Australia carbon emissions, 2005-2017. Graphic: The Guardian / NGGI / NDEVR Environmental

By Michael Slezak and Nick Evershed
7 June 2017

(The Guardian) – Australia’s carbon emissions jumped at the start of 2017, the first time they have risen in the first few months of a year for more than a decade, according to projections produced exclusively for the Guardian.

Emissions in the first three months of the year normally drop compared with the previous quarter, driven by seasonal factors and holidays. But in something not seen in since 2005, emissions rose in the first quarter of 2017 compared with the last quarter of 2016 by 1.54m tonnes of CO2, according to the study by consultants NDEVR Environmental. The rise was driven by increases in emissions from electricity generation.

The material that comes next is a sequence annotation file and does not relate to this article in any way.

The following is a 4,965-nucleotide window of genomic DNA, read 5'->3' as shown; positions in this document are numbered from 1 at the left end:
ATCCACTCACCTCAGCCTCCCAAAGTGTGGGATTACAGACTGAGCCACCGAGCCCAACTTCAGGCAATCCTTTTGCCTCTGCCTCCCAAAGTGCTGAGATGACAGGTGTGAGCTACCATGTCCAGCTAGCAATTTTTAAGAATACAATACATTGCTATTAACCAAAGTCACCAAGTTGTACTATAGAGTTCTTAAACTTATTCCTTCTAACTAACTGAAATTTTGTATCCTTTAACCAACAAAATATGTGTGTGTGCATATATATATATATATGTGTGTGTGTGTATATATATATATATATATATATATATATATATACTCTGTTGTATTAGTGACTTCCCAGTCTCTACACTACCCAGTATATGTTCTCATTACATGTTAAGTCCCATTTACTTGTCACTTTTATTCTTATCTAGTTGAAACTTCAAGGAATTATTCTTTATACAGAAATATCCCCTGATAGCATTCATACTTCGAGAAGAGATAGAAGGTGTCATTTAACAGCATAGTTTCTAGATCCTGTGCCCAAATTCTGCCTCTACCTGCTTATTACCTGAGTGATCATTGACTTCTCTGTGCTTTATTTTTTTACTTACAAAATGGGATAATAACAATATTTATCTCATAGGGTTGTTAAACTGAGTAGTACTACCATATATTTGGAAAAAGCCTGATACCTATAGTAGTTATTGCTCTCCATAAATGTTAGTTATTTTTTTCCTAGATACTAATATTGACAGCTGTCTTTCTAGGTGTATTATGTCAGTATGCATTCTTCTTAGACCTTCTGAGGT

Government data on greenhouse gas emissions is released up to a full nine months after the end of a quarter. So NDEVR Environmental replicate the government data for the Guardian, releasing it about a month after the quarter finishes.

Australia projected carbon emissions vs. emission targets. Graphic: The Guardian / NGGI

The unseasonal rise in emissions continues a trend of rising national emissions which began in 2014 and which the government’s own modelling suggests will continue for decades to come, based on current policies.

Matt Drum, the director of NDEVR Environmental, said the results showed a clear trend of rising emissions.

The projections showed the recent jump was almost entirely driven by an increase in emissions from the electricity sector, with emissions from other sectors remaining stable or dropping. [more]

Australia's carbon emissions rise in off-season for first time in a decade

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